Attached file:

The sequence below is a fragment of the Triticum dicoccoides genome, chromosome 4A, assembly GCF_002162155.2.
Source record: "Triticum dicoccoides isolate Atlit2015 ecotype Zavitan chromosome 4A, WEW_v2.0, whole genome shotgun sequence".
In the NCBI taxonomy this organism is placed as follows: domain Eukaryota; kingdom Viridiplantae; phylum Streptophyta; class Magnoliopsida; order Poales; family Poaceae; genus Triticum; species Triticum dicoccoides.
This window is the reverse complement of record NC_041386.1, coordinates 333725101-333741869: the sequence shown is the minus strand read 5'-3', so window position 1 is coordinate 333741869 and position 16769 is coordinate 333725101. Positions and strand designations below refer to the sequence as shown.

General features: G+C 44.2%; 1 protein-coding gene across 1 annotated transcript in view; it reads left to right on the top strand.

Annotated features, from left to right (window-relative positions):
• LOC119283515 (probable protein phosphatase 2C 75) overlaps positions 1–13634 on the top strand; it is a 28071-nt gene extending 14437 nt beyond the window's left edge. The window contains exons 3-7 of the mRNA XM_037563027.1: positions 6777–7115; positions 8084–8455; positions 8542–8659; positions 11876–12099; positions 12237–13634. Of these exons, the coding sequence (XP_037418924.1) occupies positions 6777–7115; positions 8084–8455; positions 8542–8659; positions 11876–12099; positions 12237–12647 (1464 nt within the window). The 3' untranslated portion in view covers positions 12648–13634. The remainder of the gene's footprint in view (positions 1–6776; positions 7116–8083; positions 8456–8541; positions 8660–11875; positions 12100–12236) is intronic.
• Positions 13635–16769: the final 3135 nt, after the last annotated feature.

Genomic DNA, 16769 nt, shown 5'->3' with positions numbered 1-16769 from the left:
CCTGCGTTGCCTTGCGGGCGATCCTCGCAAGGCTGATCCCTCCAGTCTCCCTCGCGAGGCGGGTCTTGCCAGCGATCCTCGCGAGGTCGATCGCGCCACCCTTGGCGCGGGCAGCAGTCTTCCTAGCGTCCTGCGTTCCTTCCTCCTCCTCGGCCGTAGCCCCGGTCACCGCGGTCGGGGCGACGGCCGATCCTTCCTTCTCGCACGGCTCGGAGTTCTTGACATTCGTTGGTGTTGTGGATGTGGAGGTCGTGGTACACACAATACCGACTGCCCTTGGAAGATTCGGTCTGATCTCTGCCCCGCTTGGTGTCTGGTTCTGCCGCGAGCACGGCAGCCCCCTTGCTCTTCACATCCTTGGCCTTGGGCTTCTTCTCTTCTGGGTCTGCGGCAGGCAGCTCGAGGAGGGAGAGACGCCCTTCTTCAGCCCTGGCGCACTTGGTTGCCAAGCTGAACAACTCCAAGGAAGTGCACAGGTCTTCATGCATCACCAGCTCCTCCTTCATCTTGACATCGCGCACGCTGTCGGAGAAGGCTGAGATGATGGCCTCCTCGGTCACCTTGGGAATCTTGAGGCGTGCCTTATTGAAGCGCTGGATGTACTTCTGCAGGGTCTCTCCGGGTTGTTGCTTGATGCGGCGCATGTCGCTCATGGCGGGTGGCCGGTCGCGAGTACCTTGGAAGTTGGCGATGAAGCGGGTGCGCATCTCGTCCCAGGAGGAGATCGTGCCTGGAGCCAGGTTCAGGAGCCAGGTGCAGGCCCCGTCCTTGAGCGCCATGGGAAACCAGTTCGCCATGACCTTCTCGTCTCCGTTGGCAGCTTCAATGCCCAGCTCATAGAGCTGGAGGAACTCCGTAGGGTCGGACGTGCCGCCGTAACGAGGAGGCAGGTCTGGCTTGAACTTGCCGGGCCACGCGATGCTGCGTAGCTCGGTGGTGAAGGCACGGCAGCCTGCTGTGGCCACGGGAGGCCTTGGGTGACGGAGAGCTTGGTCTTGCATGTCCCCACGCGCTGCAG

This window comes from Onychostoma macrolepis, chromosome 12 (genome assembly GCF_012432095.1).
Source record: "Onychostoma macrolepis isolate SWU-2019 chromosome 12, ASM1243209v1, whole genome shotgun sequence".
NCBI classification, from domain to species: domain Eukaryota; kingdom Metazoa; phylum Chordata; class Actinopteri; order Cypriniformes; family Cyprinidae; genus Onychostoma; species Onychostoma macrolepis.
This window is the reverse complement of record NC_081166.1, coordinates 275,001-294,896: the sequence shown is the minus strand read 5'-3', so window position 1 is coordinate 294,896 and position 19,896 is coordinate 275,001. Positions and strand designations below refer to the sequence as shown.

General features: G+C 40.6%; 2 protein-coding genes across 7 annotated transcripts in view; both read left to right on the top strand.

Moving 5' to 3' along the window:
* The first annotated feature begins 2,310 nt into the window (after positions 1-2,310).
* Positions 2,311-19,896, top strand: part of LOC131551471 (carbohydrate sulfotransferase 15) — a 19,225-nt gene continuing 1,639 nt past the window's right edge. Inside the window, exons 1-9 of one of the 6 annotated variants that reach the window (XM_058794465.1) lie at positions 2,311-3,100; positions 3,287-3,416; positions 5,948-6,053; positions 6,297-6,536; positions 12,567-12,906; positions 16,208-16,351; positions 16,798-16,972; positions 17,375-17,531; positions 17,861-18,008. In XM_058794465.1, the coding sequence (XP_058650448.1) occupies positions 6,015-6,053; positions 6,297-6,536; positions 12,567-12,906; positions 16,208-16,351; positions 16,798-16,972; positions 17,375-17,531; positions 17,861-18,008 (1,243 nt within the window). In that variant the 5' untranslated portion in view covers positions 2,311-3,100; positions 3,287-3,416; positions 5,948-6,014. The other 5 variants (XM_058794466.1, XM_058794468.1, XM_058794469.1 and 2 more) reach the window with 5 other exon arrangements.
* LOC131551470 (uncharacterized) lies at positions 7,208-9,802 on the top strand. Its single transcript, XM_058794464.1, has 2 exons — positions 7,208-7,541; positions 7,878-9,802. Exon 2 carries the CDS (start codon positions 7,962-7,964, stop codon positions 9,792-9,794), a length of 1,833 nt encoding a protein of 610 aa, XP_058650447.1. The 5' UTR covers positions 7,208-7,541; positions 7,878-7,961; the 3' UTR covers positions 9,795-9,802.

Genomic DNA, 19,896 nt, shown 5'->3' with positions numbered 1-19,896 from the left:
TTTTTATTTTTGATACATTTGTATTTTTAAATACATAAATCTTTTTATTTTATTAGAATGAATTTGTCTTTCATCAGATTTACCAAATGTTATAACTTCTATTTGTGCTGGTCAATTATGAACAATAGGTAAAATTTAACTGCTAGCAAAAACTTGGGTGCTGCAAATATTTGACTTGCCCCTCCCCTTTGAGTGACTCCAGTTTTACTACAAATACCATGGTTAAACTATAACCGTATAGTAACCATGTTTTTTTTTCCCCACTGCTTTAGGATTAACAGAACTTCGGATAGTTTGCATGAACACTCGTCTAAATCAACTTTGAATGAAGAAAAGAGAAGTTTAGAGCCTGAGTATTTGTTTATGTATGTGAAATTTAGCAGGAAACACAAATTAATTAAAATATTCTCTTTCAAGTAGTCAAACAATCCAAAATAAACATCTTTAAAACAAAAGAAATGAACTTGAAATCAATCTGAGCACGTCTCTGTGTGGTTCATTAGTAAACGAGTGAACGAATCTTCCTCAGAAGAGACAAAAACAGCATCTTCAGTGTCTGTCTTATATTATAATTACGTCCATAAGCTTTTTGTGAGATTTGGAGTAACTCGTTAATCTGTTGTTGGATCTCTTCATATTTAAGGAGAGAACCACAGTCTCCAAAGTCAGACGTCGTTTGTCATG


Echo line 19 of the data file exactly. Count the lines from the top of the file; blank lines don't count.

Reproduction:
* LOC131551470 (uncharacterized) lies at positions 7,208-9,802 on the top strand. Its single transcript, XM_058794464.1, has 2 exons — positions 7,208-7,541; positions 7,878-9,802. Exon 2 carries the CDS (start codon positions 7,962-7,964, stop codon positions 9,792-9,794), a length of 1,833 nt encoding a protein of 610 aa, XP_058650447.1. The 5' UTR covers positions 7,208-7,541; positions 7,878-7,961; the 3' UTR covers positions 9,795-9,802.